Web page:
Photoshopping flaws

  • This new wave of embracing failure, while a welcome antidote to the Instagram age.” – Ali Panthony

It’s not just process of photography, but the subjects themselves that could use some exposure to failure. The Insta-age of prepped, plucked, primped, plastic surgeried, posed and photoshopped seems to be on a crusade of eradicating all failure from popular depiction of “daily” life.

Ali Panthony’s article “All over the gaffes: why failing isn’t so bad anymore” offers hope asserting:

  • We are living in the age of all-encompassing perfectionism. On social media, we’re bombarded with carefully curated, Facetuned portrayals of all aspects of people’s lives. Offline, post-work drinks turn into daily updates of peers’ proposals, pregnancies and promotions. New definitive user manuals are launched every day with advice on how best to live our lives, from being the perfect parent to fool-proofing your career path. In this anti-error era, you’d be forgiven for assuming that failure is not an option. But bubbling away beneath the filtered feeds, a quiet anti-perfectionism revolution is underway, and its manifesto is all about embracing your mistakes. Social media selfies are becoming less performative and among savvy Instagrammers, to filter your appearance is seen as cringey rather than cool. There’s a rise in frank accounts such as @averageparentproblems with 445k followers, hashtags encouraging authenticity (like #womenirl: 108,000+ posts of cellulite, breast pumps and burnt toast). It’s on our screens, too. In her brilliant Channel 4 triptych, All Woman, Kathy Burke examines what it is to be a woman today, and explores the expectations women are unfairly beholden to.”

Paul Dolan, professor of behavioural science at LSE and author of “Happy Ever After: Escaping the Myth of the Perfect Life” adds:

  • “People like us more when we’re our real, flawed, crap selves — we’d all hate someone who was genuinely perfect, right? So being open, honest and sharing that crapness creates solidarity through shared experience. It’s about getting away from the images we create on social media, and getting back to the real world.”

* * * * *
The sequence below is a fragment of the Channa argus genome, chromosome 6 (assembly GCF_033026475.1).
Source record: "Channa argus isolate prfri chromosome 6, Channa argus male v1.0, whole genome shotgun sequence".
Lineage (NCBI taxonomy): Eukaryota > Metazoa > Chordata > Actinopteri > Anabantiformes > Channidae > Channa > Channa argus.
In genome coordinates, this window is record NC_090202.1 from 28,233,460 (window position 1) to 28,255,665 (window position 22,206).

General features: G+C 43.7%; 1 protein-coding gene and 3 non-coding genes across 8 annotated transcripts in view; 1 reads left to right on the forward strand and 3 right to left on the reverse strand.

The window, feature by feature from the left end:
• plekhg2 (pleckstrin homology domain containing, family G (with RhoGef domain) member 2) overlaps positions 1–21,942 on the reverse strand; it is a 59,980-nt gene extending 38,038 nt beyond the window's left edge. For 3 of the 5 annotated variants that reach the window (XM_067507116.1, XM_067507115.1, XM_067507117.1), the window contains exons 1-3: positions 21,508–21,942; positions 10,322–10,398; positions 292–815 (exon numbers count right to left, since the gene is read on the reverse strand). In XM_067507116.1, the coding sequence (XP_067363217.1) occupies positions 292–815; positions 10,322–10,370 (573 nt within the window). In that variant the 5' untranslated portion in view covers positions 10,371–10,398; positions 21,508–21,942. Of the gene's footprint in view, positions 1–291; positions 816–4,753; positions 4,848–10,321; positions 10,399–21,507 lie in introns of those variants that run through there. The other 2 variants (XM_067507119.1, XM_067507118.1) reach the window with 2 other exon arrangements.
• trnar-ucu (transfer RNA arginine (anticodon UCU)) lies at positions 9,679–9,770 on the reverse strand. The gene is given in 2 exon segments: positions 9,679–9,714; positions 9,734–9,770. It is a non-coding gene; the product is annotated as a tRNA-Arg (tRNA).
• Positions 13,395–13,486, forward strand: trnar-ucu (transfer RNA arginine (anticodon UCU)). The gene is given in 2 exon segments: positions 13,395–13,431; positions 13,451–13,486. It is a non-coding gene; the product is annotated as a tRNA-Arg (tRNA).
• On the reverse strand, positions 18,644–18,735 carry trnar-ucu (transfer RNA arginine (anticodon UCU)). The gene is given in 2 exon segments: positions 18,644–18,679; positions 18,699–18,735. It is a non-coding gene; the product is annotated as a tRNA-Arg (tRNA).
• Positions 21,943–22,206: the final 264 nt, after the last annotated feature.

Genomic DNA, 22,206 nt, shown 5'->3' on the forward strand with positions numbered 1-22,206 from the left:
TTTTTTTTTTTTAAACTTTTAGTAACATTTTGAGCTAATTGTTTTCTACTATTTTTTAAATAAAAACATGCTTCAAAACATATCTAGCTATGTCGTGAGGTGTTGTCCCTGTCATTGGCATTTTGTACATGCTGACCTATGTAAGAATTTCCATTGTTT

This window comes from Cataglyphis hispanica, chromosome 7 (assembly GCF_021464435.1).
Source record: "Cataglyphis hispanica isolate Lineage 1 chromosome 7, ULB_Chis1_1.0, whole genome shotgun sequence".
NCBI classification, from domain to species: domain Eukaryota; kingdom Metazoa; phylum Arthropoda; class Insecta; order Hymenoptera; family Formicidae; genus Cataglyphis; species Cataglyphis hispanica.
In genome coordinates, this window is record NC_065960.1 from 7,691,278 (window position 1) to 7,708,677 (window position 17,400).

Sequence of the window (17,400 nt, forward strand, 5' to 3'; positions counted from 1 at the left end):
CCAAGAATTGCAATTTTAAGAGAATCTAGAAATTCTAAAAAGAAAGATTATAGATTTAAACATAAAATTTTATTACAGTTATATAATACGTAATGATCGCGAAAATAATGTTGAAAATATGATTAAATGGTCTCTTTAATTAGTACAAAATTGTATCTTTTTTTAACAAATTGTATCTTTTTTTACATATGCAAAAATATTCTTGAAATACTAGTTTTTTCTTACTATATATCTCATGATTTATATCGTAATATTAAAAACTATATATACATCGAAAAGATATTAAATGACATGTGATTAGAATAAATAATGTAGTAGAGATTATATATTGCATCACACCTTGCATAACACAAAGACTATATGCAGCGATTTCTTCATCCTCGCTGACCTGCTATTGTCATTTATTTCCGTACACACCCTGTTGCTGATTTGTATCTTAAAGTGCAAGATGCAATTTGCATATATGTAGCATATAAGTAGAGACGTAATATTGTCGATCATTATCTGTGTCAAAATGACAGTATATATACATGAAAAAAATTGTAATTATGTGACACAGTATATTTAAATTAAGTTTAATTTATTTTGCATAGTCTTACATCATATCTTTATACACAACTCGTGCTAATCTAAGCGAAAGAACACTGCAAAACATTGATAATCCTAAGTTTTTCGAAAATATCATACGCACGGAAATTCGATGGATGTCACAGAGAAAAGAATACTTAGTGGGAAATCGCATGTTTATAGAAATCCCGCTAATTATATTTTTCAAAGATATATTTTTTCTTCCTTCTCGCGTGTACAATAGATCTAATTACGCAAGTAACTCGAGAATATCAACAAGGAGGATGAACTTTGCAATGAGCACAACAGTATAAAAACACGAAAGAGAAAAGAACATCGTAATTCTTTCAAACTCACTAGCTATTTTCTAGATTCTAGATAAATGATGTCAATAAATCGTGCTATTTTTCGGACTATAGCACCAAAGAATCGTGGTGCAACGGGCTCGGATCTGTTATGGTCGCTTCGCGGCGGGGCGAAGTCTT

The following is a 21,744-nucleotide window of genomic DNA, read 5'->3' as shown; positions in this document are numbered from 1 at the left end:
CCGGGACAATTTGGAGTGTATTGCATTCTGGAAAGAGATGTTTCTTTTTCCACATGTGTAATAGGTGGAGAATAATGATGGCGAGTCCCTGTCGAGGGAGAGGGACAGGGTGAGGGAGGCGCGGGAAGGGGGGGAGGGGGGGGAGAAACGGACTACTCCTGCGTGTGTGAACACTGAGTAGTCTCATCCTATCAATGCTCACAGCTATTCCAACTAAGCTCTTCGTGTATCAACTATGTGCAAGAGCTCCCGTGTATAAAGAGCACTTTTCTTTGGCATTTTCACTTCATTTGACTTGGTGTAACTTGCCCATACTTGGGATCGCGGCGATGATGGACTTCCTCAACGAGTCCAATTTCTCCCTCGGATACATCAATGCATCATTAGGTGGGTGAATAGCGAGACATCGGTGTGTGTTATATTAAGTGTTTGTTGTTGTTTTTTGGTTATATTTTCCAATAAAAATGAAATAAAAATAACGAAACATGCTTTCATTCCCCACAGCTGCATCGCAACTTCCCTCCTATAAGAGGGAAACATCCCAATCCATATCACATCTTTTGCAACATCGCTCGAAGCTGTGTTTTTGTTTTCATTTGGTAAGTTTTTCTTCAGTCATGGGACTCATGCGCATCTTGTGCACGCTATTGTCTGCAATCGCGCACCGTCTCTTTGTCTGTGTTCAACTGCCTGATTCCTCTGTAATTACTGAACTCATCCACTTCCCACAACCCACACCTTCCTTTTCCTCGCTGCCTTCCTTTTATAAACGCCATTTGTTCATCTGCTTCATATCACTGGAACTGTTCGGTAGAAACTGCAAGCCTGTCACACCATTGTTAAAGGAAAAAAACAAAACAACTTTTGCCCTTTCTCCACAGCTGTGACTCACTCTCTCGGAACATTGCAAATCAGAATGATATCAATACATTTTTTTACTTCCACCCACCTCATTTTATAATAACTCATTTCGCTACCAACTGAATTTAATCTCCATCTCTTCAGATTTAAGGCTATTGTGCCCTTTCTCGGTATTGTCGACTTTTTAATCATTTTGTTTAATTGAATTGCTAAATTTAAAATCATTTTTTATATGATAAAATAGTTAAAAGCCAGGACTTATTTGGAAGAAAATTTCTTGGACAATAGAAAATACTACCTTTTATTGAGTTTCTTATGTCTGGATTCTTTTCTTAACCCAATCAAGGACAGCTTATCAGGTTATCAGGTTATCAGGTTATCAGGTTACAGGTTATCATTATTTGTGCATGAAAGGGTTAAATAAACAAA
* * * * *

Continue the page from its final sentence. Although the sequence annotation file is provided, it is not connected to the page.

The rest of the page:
Victoria Haltom of Victoria Caroline Photography (photo from portfolio above) shares the poignant specific example in the Buzzfeed piece “After Seeing His Wife In Sexy Photoshopped Photos, A Husband Said He Missed Her ‘Flaws’” of a glossy photoshoot which had the opposite of the intended effect. But a powerful effect of appreciating the photogenic ‘failures’ which tell the story of a life well lived:

  • “These pictures…while they are beautiful and you are clearly a very talented photographer…they are not my wife. You made every one of her ‘flaws’ disappear…and while I’m sure this is exactly what she asked you to do, it took away everything that makes up our life. When you took away her stretch marks, you took away the documentation of my children. When you took away her wrinkles, you took away over two decades of our laughter, and our worries. When you took away her cellulite, you took away her love of baking and all the goodies we have eaten over the years. I am not telling you all of this to make you feel horrible, you’re just doing your job and I get that. I am actually writing you to thank you. Seeing these images made me realize that I honestly do not tell my wife enough how much I LOVE her and adore her just as she is.”